The Great Powers since the Mid-Nineteenth Century
By James L. Richardson
Publisher: Cambridge University Press
Print Publication Year: 1994
Online Publication Date:May 2011
Chapter DOI: http://dx.doi.org/10.1017/CBO9780511559112.005
This case offers the clearest example of lost opportunities: it is the case in which factors such as misunderstanding, inadvertently misleading signals and accidents of personality and timing played the greatest part in determining the outcome. The underlying tensions, though important, were not such as to necessitate a European war. Thus, the crisis is a rich source of negative lessons for crisis diplomacy, and for this reason its ‘mismanagement’ is given special emphasis. While this general view is endorsed by most historians, some significant differences over the interpretation of the crisis, especially over Britain's role, will be noted.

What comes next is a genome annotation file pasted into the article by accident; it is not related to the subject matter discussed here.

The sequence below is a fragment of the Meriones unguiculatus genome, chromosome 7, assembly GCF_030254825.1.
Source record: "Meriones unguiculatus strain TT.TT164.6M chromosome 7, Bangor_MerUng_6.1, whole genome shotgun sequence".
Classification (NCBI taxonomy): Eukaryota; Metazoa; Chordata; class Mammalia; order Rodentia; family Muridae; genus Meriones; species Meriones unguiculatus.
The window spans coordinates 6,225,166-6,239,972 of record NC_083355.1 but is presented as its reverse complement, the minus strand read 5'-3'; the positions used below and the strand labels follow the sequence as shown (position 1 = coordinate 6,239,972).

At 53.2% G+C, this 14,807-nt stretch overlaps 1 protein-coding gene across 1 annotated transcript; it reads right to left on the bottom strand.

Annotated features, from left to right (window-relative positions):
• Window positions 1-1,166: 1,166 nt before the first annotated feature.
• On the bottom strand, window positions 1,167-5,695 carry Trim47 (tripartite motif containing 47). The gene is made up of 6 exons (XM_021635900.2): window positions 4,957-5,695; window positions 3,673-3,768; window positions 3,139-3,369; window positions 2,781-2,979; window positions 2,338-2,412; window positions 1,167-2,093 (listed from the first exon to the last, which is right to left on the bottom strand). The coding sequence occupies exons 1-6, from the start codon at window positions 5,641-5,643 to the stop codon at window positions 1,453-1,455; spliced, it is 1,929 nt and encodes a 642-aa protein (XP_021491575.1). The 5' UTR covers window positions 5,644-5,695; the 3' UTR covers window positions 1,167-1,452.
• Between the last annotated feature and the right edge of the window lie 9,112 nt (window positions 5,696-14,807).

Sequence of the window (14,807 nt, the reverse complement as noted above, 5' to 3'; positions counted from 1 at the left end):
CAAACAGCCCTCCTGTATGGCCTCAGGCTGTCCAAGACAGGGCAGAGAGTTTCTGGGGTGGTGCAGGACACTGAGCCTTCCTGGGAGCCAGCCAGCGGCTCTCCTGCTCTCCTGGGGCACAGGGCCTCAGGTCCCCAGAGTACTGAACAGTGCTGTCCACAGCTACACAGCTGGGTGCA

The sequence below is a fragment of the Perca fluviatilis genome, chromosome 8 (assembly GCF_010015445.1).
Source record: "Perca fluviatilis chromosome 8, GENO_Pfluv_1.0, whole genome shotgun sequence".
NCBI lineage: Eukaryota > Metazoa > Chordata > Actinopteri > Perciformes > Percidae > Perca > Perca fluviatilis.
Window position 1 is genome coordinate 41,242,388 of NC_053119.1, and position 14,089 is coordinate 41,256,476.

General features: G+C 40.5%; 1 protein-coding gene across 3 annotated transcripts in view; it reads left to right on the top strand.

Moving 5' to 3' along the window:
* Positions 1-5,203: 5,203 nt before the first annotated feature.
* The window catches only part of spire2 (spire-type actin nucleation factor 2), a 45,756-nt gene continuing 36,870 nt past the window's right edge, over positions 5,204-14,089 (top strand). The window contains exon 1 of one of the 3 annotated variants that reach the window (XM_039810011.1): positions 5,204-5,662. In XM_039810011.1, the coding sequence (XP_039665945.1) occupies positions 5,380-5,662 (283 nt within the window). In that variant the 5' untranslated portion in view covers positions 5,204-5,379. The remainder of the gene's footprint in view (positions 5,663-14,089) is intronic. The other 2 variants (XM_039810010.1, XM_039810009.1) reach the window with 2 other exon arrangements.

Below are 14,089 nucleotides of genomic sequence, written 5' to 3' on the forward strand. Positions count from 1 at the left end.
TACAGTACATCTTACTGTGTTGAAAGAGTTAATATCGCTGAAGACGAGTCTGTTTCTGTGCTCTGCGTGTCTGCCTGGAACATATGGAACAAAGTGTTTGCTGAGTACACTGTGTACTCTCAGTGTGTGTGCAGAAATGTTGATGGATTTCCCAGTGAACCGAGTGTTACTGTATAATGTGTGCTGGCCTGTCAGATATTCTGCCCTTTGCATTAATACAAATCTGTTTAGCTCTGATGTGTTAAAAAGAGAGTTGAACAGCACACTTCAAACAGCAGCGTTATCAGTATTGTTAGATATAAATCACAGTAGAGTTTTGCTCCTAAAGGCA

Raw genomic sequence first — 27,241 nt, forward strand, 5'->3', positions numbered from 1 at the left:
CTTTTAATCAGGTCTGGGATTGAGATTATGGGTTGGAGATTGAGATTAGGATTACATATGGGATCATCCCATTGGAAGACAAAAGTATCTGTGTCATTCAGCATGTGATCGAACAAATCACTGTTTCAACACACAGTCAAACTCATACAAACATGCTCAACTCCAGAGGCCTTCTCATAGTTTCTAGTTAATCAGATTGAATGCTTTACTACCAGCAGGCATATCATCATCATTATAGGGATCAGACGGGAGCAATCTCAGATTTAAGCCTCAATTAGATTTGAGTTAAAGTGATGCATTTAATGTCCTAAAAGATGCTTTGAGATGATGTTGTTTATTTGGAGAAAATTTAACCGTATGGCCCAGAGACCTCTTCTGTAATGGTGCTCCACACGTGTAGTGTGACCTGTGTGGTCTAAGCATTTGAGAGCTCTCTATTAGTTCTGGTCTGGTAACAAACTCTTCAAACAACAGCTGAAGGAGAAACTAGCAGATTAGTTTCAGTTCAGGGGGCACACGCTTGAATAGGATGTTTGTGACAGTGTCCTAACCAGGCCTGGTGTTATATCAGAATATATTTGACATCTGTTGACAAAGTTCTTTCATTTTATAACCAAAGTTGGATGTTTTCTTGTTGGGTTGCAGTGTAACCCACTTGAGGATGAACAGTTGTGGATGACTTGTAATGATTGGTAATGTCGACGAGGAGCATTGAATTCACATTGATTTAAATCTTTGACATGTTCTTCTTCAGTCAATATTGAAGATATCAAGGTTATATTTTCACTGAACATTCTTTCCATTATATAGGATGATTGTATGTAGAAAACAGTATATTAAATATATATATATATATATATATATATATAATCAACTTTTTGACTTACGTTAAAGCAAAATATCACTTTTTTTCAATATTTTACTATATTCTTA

At the level of the international system, the outstanding feature of the case, compared to the preceding Eastern crisis, was the decline in the efficacy of the Concert of Europe. Since there is no consensus on the reasons for this, nor on which of the actors, if any, bears the primary responsibility, these questions will need to be examined closely; but in view of the difficulties experienced in the successful Concert diplomacy of 1840 – 41, its breakdown in the next great Eastern crisis is not surprising. The alignment of the powers – a return to the ‘relationship of major tension’ between Britain and Russia – was less favourable to diplomacy than in 1840; the revival of old hostilities led British public opinion to adopt an extreme anti-Russian stance.